Murphy, Blumenthal Urge Navy To Speed Up Overhaul Of A Sidelined Submarine
By Julia Bergman
New London Day
May 8, 2017
The attack submarine USS Boise (SSN 764) departs after a scheduled port visit in Duqm, Oman,  Aug. 18, 2014.
The attack submarine USS Boise (SSN 764) departs after a scheduled port visit in Duqm, Oman, Aug. 18, 2014. (Photo couresty U.S. Navy photo by Mass Communication Specialist 2nd Class Daniel M. Young).

The state’s two U.S. senators are urging the Navy to speed up the overhaul of a sidelined attack submarine to “ensure that as many boats as possible populate the fleet.”
The USS Boise, a Los Angeles-class attack submarine based in Norfolk, Va., has lost its dive certification – meaning it can no longer submerge – due to a large maintenance backlog at the public shipyards. The submarine has been sitting pierside for about 47 months, according to Vice Chief of Naval Operations Adm. Bill Moran. On March 17, the Navy issued a solicitation to private shipyards for the engineering overhaul of the Boise.
In a letter Monday to acting Navy Secretary Sean Stackley and Chief of Naval Operations Adm. John Richardson, Democratic senators Richard Blumenthal and Chris Murphy asked that the Navy accelerate the awarding of the contract and about $20 million in planning funds.
Work on the Boise is scheduled to start in January 2019, but the senators are “confident” work can begin in mid-2018. The senators suggest that the $20 million in planning funds could come from the $1 trillion spending bill signed by President Donald Trump last week. The bill includes $280 million more than what then-President Barack Obama requested for operation and maintenance funding for the Navy. Congress did not pass the fiscal year 2017 budget before Obama left office.
“Accelerating this crucial maintenance for the USS Boise will allow it to reenter the fleet ahead of schedule, recovering operational availability at a time when this critical capability is in high demand,” the senators said in their letter.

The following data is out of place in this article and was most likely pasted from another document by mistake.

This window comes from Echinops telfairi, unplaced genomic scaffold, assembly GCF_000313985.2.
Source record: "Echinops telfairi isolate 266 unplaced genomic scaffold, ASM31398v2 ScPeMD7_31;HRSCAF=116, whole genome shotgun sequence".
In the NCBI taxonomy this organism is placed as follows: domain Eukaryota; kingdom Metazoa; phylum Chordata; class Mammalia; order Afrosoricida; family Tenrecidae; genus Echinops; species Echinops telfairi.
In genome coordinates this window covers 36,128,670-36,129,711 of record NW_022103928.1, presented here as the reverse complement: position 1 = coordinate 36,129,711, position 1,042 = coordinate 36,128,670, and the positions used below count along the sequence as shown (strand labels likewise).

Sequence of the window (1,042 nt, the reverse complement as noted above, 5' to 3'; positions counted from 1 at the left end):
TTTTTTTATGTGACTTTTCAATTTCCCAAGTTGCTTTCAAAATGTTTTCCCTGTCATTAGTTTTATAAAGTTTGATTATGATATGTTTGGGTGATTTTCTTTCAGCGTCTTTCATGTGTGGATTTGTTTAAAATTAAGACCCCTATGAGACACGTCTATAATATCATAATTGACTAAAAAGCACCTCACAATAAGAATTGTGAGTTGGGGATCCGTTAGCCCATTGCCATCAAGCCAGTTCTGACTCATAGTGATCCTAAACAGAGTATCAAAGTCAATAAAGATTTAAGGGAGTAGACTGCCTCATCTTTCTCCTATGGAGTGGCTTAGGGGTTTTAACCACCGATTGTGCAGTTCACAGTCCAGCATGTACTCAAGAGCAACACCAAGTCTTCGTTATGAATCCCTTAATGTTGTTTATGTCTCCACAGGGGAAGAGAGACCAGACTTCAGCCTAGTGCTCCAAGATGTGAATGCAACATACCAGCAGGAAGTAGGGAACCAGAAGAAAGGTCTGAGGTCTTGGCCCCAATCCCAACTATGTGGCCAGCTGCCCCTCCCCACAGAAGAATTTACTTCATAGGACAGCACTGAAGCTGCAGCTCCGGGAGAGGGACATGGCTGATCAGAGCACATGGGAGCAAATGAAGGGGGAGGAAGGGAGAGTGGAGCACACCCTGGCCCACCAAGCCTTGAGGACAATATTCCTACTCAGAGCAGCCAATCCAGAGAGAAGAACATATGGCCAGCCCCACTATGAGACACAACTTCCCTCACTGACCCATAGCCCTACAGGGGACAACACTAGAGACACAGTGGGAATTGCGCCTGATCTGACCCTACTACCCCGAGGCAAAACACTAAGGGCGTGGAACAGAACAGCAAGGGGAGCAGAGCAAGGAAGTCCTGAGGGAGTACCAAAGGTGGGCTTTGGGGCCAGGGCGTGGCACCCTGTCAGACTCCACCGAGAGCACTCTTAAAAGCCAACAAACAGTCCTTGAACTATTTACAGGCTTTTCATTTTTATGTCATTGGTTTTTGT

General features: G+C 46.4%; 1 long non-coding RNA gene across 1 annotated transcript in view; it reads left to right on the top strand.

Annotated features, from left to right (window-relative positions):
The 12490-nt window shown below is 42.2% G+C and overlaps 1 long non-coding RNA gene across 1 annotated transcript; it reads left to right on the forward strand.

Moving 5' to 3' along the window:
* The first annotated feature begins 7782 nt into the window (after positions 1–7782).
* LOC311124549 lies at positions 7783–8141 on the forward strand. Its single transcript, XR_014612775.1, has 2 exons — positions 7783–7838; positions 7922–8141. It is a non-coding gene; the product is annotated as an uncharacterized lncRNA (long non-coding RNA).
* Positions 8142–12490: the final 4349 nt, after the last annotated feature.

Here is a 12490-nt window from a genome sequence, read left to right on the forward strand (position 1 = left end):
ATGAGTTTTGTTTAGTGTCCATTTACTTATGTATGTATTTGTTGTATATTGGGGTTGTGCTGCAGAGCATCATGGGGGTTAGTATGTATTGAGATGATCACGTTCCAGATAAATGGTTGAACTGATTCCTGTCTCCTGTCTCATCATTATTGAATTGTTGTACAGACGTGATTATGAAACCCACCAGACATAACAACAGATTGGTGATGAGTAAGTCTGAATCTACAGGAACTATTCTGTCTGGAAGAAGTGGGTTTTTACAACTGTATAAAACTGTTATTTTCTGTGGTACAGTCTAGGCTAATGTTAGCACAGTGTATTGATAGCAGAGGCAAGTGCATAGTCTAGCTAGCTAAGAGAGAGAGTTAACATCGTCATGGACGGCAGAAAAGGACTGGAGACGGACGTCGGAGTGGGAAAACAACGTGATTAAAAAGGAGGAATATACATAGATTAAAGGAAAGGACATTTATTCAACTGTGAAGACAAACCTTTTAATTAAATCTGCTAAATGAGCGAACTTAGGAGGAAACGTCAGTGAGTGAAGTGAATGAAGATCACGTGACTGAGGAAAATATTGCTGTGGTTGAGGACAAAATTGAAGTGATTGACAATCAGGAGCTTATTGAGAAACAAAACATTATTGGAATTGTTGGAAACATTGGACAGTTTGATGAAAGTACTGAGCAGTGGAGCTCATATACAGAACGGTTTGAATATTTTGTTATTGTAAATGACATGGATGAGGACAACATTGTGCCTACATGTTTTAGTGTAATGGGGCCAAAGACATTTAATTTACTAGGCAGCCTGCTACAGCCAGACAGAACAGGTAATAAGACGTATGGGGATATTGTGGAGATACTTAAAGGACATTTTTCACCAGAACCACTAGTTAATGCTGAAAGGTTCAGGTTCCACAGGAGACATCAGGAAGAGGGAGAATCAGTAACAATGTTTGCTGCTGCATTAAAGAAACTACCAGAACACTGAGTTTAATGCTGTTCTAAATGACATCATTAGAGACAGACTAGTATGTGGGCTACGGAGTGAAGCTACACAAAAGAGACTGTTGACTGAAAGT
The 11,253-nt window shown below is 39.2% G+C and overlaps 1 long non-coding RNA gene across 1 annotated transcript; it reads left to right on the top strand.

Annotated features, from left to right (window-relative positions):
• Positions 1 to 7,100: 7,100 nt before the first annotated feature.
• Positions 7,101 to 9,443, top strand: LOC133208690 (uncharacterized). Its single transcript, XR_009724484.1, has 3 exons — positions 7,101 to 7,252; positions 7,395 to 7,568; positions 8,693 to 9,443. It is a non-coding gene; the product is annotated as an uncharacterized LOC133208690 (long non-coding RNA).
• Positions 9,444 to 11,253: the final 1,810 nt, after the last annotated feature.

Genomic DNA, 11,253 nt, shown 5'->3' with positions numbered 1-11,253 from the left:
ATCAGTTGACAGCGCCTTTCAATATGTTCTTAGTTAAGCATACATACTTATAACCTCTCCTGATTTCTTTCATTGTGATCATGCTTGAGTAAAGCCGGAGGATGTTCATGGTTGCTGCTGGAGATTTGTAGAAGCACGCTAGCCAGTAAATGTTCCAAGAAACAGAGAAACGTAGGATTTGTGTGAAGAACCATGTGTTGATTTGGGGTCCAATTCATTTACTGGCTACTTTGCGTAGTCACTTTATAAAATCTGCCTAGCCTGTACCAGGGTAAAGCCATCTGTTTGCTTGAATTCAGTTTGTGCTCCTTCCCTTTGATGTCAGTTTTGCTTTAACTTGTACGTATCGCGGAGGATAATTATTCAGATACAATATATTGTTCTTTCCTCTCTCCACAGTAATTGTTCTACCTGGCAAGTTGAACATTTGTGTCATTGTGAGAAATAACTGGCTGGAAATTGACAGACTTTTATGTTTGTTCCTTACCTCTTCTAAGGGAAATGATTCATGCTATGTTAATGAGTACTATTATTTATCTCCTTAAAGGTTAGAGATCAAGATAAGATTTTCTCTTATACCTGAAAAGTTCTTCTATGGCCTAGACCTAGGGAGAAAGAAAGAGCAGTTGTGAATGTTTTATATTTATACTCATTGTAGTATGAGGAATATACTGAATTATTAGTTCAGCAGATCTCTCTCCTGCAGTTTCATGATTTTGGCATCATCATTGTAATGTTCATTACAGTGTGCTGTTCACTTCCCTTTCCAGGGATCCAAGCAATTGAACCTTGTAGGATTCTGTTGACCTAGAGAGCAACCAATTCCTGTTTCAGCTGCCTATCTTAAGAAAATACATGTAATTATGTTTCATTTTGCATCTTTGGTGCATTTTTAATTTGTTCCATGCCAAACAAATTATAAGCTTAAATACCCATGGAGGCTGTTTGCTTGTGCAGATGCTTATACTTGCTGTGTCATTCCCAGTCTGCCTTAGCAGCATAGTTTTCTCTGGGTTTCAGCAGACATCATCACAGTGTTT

While the senators don’t specifically name Electric Boat in their letter, Blumenthal said by phone Monday that as much as $30 million could be saved by EB doing the work, and that it could get done much faster.
Hundreds of EB employees are currently involved in the overhaul of the USS Montpelier, the largest and most complex maintenance and modernization in the company’s history. Thus, the company already has the workers trained and in place to carry out work on the Boise, Blumenthal said. Work on the Montpelier is expected to be complete in February 2018.
EB spokeswoman Liz Power said the company plans to submit a bid for the overhaul of the Boise, and if awarded the contract, it would “help us to sustain our staffing levels, the proficiency of our workforce, and would promote some efficiency of the Boise.”
Top military officials testified during a congressional hearing in February that budget constraints and uncertainty have forced them to make tough choices between addressing immediate operation needs and ensuring long-term readiness. It was announced at the time that five attack submarines were at risk of decertification due to overdue maintenance, though the names of the submarines were not listed.
Meanwhile, the Navy wants to add 80 ships, including 18 attack submarines, to its fleet. But it won’t reach those numbers without properly maintaining the ships it has, U.S. Reps. Joe Courtney, D-2nd District, and Rob Wittman, a Republican representing Virginia’s First Congressional District, said at a recent event.
Courtney and Wittman, who are the ranking member and chairman of the House Armed Services subcommittee with oversight of Navy shipbuilding, said they would be seeking additional money for ship maintenance in the fiscal 2018 defense budget.